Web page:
For the next two weeks, I worked like a madman (and perhaps I was. I still hadn’t sorted that part and was content to ignore the whole issue for the time being.) I wrote and paced and wrote for 12 to 16 hours a day. When I had a full draft complete, I gave it to my wife to proofread. It turned out to be longer than I had anticipated, but it was coherent and incisive. The thing I like most was the potential promise of the Bromonians without there being any threat if we didn’t form a pact with them; no threat, that is, except the extermination of our species through our own stupidity and shortsightedness.

My wife read the draft very carefully and a day later handed it to me and said, “Copy it and send it.” I asked her to write a three page summary and she agreed. It was brilliant. It grabbed ones attention and outlined all of the key issues.

I went to the copy center at the university and had the copies made and wrapped for shipping. Then I went to a bank I had never previously used, rented a safe deposit box, put my copy in it, and mailed the key to my lawyer. In my hurry to get everything sent off, I had forgotten my checkbook. I went back home, grabbed my briefcase, tossed in my checkbook, gave my wife a hug and headed off to the post office. I was tired and my briefcase seemed heavy, but I was determined to send the copies off personally, registered with requests for signed receipts.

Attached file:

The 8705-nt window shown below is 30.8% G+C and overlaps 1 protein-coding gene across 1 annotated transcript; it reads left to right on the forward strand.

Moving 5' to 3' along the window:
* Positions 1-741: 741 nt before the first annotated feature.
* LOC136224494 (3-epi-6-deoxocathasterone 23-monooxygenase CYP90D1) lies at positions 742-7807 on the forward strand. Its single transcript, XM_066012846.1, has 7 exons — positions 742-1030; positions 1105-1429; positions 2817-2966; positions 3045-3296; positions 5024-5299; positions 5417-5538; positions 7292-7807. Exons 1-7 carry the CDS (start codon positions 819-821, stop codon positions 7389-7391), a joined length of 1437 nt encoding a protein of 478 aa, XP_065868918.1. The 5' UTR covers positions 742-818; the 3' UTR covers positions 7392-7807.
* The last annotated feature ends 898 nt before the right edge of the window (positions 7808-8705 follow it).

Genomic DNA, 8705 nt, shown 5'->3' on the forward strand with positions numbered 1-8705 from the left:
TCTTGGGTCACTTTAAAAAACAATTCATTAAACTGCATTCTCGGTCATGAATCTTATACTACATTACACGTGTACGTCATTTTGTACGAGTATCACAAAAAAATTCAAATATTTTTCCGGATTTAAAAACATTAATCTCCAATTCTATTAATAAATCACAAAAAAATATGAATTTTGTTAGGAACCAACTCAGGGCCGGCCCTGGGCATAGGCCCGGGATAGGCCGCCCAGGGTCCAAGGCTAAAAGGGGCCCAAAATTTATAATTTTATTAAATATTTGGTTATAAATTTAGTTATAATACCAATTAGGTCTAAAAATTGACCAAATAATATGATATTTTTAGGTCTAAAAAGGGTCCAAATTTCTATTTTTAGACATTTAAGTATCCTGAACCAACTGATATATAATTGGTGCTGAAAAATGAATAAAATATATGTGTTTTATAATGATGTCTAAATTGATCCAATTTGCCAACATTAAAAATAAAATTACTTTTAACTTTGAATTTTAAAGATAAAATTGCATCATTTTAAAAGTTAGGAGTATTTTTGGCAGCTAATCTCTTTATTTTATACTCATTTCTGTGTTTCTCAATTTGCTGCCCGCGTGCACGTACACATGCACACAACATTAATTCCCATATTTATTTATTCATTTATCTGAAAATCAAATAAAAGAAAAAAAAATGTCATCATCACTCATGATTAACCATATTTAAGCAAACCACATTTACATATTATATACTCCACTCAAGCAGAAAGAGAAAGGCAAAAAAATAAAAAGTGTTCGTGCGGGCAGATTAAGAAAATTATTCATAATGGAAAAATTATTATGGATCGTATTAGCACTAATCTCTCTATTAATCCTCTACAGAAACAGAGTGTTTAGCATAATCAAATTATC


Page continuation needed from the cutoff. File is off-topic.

At the post office I waited ten minutes in line. While waiting, I thought that I needed to get a couple of nights of sound rest and then make an appointment with a neurologist for next week to have a complete brain scan. When it was my turn, I put the four copies on the counter and waited patiently while they were weighed and the fees added to provide me with the total amount owing. When the postal clerk told me, I reached into my briefcase for my checkbook and cut my finger. “What the devil’s going on?” I asked no one in particular. I looked into the bottom of the briefcase and there was the feather of the Kohltrat which Zettel had given me.

All comments to the author Richard Howey are welcomed.

Editor's note: Visit Richard Howey's new website at http://rhowey.googlepages.com/home where he plans to share aspects of his wide interests.